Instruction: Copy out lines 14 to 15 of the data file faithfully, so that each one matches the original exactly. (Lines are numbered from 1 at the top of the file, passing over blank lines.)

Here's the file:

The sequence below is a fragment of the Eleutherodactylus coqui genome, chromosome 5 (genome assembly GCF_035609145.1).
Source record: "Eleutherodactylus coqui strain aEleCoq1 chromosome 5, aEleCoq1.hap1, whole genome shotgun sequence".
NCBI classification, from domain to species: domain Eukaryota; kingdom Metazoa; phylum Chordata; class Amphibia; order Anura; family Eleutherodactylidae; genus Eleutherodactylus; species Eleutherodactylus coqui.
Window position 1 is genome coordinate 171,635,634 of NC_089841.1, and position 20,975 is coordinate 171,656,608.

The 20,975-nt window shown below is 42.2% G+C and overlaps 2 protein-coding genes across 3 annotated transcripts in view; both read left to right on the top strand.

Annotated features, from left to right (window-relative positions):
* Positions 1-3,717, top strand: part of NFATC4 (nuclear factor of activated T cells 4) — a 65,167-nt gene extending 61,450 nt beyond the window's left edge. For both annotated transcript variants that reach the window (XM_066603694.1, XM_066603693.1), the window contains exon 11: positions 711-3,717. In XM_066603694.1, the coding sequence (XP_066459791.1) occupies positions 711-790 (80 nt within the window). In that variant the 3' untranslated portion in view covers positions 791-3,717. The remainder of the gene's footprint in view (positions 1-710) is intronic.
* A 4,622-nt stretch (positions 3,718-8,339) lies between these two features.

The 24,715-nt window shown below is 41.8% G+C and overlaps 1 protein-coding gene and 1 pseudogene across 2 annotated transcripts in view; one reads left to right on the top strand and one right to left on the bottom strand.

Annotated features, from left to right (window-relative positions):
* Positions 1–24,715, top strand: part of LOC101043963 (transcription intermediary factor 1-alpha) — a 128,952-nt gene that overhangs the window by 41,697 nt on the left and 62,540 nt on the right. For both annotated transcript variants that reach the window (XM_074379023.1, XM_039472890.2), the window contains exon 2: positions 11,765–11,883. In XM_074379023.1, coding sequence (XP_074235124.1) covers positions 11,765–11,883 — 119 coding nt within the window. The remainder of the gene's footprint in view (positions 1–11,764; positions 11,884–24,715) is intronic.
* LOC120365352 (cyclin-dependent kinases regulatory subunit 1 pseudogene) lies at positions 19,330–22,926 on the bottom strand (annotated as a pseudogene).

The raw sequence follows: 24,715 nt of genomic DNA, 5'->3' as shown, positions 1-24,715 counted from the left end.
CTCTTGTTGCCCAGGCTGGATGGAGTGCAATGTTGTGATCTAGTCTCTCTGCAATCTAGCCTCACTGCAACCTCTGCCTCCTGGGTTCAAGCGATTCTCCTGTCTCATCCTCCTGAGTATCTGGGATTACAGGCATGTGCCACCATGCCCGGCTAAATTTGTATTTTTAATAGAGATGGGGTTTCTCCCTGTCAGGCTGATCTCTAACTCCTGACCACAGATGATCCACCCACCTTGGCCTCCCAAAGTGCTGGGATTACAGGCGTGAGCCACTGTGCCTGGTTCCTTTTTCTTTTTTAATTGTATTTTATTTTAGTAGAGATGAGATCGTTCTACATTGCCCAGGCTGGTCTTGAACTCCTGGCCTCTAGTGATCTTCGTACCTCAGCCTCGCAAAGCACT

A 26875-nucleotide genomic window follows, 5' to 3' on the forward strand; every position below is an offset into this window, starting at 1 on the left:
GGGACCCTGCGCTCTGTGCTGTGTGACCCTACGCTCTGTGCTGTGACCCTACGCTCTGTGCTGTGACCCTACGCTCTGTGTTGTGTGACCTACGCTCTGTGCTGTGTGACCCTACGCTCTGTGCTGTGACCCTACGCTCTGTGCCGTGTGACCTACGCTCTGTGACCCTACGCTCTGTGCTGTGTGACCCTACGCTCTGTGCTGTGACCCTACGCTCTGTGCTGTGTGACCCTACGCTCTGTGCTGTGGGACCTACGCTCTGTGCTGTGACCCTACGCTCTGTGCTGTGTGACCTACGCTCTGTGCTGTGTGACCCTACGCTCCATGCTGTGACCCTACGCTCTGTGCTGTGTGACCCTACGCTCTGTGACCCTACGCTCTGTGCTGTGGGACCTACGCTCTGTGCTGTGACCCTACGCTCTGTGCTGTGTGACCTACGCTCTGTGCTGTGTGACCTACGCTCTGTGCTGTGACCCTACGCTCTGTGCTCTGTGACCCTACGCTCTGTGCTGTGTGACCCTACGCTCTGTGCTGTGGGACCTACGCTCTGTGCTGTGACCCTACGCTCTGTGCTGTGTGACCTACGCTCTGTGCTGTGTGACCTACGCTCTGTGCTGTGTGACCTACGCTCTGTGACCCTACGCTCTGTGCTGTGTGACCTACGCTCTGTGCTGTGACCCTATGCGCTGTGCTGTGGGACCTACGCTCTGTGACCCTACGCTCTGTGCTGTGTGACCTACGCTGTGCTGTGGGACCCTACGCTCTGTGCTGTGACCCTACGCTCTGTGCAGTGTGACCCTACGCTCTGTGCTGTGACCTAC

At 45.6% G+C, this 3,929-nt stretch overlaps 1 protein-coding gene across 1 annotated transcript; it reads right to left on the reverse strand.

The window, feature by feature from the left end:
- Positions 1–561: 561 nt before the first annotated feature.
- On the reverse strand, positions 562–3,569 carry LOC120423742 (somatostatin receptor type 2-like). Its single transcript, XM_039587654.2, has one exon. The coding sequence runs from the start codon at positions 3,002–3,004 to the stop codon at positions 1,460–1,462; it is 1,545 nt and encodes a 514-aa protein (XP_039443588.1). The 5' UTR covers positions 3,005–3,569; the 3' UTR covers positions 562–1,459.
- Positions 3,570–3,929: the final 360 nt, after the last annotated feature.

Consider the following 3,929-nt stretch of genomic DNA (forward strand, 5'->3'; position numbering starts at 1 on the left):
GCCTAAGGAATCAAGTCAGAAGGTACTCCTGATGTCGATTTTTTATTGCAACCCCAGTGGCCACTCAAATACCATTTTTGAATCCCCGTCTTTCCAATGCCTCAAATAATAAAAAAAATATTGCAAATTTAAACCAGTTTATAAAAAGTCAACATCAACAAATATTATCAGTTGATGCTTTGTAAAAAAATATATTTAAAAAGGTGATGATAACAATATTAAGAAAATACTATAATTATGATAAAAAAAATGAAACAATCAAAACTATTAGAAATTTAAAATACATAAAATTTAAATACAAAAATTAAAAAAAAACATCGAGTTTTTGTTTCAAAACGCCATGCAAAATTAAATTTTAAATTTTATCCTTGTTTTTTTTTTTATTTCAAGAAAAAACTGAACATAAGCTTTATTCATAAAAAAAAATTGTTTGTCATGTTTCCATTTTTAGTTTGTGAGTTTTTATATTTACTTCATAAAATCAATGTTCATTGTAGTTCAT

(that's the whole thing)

CTCTTGTTGCCCAGGCTGGATGGAGTGCAATGTTGTGATCTAGTCTCTCTGCAATCTAGCCTCACTGCAACCTCTGCCTCCTGGGTTCAAGCGATTCTCCTGTCTCATCCTCCTGAGTATCTGGGATTACAGGCATGTGCCACCATGCCCGGCTAAATTTGTATTTTTAATAGAGATGGGGTTTCTCCCTGTCAGGCTGATCTCTAACTCCTGACCACAGATGATCCACCCACCTTGGCCTCCCAAAGTGCTGGGATTACAGGCGTGAGCCACTGTGCCTGGTTCCTTTTTCTTTTTTAATTGTATTTTATTTTAGTAGAGATGAGATCGTTCTACATTGCCCAGGCTGGTCTTGAACTCCTGGCCTCTAGTGATCTTCGTACCTCAGCCTCGCAAAGCACT

A 26875-nucleotide genomic window follows, 5' to 3' on the forward strand; every position below is an offset into this window, starting at 1 on the left: